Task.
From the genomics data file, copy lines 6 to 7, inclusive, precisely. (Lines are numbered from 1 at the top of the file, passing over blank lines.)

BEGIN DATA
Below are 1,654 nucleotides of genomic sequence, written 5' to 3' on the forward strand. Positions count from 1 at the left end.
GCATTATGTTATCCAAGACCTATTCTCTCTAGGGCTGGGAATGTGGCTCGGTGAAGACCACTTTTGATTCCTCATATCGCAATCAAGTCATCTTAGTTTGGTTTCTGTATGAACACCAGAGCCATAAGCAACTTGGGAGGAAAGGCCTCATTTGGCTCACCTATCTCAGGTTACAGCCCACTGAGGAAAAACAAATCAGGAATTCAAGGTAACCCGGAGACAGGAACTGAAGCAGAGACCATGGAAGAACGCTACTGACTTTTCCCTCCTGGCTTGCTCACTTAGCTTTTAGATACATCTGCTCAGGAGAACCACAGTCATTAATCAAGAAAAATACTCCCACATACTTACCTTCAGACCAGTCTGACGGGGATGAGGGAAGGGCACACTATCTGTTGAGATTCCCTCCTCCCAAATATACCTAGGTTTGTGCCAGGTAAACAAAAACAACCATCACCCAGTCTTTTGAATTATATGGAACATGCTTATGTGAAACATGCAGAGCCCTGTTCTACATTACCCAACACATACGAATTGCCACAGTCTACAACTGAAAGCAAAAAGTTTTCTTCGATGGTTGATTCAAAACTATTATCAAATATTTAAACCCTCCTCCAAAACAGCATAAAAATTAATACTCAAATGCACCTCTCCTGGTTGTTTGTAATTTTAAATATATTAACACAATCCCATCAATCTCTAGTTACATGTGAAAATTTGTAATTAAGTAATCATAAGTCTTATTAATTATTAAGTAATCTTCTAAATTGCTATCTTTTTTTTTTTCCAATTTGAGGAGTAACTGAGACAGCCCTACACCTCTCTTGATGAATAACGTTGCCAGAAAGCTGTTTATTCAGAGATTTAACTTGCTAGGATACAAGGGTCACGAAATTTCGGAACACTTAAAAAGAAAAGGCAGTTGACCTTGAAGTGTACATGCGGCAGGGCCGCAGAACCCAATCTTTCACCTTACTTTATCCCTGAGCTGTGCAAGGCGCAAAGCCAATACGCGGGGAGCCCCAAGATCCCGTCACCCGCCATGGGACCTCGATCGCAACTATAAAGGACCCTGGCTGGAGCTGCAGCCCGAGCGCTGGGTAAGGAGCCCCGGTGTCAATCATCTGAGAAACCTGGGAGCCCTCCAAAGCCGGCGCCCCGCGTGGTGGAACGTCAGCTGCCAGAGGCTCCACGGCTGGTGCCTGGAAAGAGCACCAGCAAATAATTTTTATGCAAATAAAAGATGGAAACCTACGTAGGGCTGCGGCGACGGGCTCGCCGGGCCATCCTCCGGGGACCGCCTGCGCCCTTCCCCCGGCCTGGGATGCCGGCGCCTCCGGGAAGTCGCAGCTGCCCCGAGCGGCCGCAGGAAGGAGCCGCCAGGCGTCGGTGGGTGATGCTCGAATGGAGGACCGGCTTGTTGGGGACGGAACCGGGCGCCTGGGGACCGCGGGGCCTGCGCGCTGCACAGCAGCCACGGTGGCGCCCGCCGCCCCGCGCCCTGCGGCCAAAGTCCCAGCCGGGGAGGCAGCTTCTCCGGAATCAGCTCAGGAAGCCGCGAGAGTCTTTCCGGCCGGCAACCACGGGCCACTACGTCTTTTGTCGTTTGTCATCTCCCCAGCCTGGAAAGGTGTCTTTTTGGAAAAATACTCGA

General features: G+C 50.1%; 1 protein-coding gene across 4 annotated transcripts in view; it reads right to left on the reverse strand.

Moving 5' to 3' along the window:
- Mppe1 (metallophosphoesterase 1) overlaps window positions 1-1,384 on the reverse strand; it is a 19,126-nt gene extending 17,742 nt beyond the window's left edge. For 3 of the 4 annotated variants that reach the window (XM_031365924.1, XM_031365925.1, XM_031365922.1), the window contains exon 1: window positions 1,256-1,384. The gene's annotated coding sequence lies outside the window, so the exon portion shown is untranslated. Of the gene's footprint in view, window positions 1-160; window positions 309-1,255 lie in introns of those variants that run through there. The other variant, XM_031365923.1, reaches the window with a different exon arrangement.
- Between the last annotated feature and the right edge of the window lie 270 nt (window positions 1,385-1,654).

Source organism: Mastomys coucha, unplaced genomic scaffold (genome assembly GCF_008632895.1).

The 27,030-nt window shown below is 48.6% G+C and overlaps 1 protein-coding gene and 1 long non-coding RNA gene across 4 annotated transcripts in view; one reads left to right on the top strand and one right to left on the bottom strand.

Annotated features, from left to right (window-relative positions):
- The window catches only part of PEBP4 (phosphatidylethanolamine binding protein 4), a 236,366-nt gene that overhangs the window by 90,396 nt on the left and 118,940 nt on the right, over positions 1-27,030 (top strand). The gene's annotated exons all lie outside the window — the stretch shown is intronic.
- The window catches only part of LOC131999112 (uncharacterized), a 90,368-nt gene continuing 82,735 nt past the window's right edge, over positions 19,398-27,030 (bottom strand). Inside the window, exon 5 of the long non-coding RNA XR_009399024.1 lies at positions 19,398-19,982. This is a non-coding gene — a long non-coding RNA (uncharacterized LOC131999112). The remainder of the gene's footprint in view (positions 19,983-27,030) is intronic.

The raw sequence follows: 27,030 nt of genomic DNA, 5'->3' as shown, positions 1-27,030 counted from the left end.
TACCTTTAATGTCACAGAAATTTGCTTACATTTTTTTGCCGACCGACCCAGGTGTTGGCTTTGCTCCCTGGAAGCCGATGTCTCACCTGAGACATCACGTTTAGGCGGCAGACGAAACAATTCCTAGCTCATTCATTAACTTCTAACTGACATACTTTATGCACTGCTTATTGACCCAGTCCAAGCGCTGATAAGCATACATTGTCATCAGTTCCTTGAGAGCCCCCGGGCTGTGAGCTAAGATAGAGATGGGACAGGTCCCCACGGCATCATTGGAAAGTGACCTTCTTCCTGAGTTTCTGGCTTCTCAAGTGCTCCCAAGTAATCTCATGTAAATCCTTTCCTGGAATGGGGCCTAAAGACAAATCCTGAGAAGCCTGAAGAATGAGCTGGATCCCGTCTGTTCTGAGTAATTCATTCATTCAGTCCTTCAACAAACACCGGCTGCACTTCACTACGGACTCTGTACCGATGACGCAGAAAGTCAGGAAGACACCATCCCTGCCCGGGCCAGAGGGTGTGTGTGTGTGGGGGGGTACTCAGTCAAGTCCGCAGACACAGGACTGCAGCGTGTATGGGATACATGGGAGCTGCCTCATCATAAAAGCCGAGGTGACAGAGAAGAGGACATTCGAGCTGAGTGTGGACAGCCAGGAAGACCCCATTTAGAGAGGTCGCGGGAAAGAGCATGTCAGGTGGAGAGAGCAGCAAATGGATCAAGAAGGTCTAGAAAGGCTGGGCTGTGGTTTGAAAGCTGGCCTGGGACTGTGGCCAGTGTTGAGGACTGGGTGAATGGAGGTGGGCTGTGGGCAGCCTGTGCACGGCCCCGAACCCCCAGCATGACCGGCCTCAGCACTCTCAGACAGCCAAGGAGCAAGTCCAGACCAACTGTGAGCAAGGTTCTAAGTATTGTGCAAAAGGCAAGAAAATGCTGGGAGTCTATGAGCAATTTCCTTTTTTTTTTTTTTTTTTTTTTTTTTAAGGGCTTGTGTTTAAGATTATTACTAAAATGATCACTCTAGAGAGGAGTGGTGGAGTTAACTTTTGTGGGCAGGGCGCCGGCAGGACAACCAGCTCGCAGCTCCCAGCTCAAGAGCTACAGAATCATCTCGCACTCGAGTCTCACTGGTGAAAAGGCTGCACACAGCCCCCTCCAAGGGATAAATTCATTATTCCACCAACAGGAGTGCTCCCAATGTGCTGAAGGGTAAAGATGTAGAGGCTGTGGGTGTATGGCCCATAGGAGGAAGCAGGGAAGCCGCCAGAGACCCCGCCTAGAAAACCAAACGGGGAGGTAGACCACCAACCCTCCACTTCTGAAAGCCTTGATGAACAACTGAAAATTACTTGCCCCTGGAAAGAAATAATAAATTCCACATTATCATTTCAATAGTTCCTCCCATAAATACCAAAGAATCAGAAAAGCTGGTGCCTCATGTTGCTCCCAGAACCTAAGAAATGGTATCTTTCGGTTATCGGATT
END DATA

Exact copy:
- Between the last annotated feature and the right edge of the window lie 270 nt (window positions 1,385-1,654).

Source organism: Mastomys coucha, unplaced genomic scaffold (genome assembly GCF_008632895.1).